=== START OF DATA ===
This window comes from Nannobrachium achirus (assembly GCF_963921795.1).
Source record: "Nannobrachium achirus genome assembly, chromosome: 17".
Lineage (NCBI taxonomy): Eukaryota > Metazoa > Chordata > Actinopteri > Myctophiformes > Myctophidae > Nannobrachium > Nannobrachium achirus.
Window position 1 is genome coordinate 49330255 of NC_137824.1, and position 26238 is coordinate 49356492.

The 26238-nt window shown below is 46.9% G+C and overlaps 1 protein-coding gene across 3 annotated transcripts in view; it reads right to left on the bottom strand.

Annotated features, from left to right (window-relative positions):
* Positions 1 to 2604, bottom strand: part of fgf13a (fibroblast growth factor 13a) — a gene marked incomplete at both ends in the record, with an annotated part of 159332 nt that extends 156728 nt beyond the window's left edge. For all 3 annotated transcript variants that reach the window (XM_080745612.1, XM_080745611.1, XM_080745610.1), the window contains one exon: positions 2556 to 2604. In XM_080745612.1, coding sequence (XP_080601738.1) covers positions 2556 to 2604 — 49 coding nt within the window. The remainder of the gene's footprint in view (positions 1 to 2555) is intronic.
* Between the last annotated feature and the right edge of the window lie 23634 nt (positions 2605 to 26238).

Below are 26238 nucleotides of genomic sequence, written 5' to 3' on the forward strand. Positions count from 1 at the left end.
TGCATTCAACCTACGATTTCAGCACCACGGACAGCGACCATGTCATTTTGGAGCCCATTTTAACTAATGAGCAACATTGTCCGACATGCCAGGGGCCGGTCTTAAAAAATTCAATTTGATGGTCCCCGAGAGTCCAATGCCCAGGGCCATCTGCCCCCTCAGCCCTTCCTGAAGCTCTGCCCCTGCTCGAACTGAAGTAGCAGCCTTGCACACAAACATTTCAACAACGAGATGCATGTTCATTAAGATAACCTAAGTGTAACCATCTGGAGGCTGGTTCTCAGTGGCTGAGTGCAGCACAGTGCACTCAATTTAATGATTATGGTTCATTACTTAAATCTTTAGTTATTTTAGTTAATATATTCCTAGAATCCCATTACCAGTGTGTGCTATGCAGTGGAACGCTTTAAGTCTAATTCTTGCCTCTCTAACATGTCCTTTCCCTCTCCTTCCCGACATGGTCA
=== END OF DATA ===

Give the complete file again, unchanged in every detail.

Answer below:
This window comes from Nannobrachium achirus (assembly GCF_963921795.1).
Source record: "Nannobrachium achirus genome assembly, chromosome: 17".
Lineage (NCBI taxonomy): Eukaryota > Metazoa > Chordata > Actinopteri > Myctophiformes > Myctophidae > Nannobrachium > Nannobrachium achirus.
Window position 1 is genome coordinate 49330255 of NC_137824.1, and position 26238 is coordinate 49356492.

The 26238-nt window shown below is 46.9% G+C and overlaps 1 protein-coding gene across 3 annotated transcripts in view; it reads right to left on the bottom strand.

Annotated features, from left to right (window-relative positions):
* Positions 1 to 2604, bottom strand: part of fgf13a (fibroblast growth factor 13a) — a gene marked incomplete at both ends in the record, with an annotated part of 159332 nt that extends 156728 nt beyond the window's left edge. For all 3 annotated transcript variants that reach the window (XM_080745612.1, XM_080745611.1, XM_080745610.1), the window contains one exon: positions 2556 to 2604. In XM_080745612.1, coding sequence (XP_080601738.1) covers positions 2556 to 2604 — 49 coding nt within the window. The remainder of the gene's footprint in view (positions 1 to 2555) is intronic.
* Between the last annotated feature and the right edge of the window lie 23634 nt (positions 2605 to 26238).

Below are 26238 nucleotides of genomic sequence, written 5' to 3' on the forward strand. Positions count from 1 at the left end.
TGCATTCAACCTACGATTTCAGCACCACGGACAGCGACCATGTCATTTTGGAGCCCATTTTAACTAATGAGCAACATTGTCCGACATGCCAGGGGCCGGTCTTAAAAAATTCAATTTGATGGTCCCCGAGAGTCCAATGCCCAGGGCCATCTGCCCCCTCAGCCCTTCCTGAAGCTCTGCCCCTGCTCGAACTGAAGTAGCAGCCTTGCACACAAACATTTCAACAACGAGATGCATGTTCATTAAGATAACCTAAGTGTAACCATCTGGAGGCTGGTTCTCAGTGGCTGAGTGCAGCACAGTGCACTCAATTTAATGATTATGGTTCATTACTTAAATCTTTAGTTATTTTAGTTAATATATTCCTAGAATCCCATTACCAGTGTGTGCTATGCAGTGGAACGCTTTAAGTCTAATTCTTGCCTCTCTAACATGTCCTTTCCCTCTCCTTCCCGACATGGTCA